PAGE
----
The market itself was a site no one could truly prepare me for. It wasn’t far from the scene in Sex in the City 2 when Carry finds herself buying dozens of shoes in an African market. However, the movie didn’t include the monkeys, snakes, and huge crowds of people I encountered in Marrakesh. It was a lot to take in at once but after an hour or so wondering around, I didn’t want to leave. It was exciting to see the local woman sitting around making beautiful henna designs on the hands of tourists, or witnessing a monkey climb on top of a stranger’s shoulders. I could have sat somewhere and people watched all day long but I choose to shop till I ran out of money instead.
The market also had great food such as freshly squeezed orange juice, grilled vegetables with assorted meats, and Pastella, the best chicken dish ever concocted. I wish we had walked around the city more to see the sites but everything was so spread out and it was very easy to get lost within the grid of alleyways.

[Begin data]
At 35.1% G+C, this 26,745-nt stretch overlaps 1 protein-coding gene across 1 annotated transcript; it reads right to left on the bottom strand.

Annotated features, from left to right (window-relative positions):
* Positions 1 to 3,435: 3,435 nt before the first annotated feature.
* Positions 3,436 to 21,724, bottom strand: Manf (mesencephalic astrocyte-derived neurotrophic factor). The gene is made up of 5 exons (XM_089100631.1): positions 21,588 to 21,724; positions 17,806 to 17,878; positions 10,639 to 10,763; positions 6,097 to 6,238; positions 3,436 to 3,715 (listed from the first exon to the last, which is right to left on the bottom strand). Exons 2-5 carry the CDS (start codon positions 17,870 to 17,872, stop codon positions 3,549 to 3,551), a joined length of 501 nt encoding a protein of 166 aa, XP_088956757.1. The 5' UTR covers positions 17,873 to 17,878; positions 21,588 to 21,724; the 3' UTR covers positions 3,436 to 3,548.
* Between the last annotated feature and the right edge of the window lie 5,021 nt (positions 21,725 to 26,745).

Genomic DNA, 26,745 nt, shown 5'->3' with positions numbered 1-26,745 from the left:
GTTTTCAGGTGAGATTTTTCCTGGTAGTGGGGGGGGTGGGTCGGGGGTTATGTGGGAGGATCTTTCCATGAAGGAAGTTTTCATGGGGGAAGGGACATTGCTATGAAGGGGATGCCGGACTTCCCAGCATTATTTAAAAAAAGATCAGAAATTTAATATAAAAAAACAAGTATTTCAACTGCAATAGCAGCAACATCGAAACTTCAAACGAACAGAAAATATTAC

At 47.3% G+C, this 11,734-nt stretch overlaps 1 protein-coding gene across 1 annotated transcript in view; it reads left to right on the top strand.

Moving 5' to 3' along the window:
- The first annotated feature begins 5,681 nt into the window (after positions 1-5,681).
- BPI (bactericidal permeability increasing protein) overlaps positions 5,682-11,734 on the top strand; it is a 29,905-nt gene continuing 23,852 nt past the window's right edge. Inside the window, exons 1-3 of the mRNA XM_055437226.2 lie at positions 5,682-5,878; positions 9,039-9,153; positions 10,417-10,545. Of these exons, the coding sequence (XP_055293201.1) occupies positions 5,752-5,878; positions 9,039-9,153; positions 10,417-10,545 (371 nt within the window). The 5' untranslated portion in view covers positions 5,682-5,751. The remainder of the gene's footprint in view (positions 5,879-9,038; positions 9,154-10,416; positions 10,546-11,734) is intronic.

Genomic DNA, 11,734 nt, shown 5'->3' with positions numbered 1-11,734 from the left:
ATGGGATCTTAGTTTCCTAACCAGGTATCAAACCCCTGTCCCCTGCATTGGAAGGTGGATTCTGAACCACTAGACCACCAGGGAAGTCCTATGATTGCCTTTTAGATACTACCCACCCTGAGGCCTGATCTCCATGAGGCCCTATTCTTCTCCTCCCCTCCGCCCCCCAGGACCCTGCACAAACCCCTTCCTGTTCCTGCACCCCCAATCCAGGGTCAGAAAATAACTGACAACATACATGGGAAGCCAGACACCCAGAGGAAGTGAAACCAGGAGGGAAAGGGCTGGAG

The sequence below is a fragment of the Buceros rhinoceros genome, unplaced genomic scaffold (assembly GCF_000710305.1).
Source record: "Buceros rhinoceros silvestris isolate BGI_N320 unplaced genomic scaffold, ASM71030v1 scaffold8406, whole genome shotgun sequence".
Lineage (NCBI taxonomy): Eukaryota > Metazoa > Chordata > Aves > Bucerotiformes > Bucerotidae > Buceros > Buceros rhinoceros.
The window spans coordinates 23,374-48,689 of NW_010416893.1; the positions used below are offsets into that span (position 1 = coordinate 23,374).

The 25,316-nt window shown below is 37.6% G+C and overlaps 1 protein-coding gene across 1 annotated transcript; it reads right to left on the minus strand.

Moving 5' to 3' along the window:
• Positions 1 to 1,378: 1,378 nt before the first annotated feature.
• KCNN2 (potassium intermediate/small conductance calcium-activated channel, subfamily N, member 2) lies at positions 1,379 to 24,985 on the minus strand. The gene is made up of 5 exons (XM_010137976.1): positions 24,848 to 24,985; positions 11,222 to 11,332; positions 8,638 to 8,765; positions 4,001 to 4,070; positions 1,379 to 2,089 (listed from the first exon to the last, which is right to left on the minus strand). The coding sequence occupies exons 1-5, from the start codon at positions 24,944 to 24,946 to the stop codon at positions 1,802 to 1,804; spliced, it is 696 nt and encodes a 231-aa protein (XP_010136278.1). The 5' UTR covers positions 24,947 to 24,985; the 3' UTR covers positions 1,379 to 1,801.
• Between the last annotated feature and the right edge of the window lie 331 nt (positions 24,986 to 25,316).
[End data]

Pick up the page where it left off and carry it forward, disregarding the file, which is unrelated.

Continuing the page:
Overall, the trip to Morocco was successful. However, after doing a lot of group tours throughout Europe, I wish I’d done something similar for Morocco. Having that constant assistance, especially in a developing country, would have been helpful. Morocco is beautiful and safe but it always helps to have someone there to point you in the right direction as far as activities and the best places to see so you get the most out of your trip.
Michelle stayed at hostel Waka Waka. Other recommended accommodation is at Equity Point. If you are looking to join a group tour, Bus2alps operates several organized trips a year which include accommodation, historic tours, the camel ride, and more.
Michelle Campbell is a student at Florida State University, and a Spring 2012 alumni of the Florida State in Florence program. Michelle will be reliving her individual travels and group travels with Bus2alps during her four months studying abroad. You can read more at her blog, http://funinfirenze2012.blogspot.com/.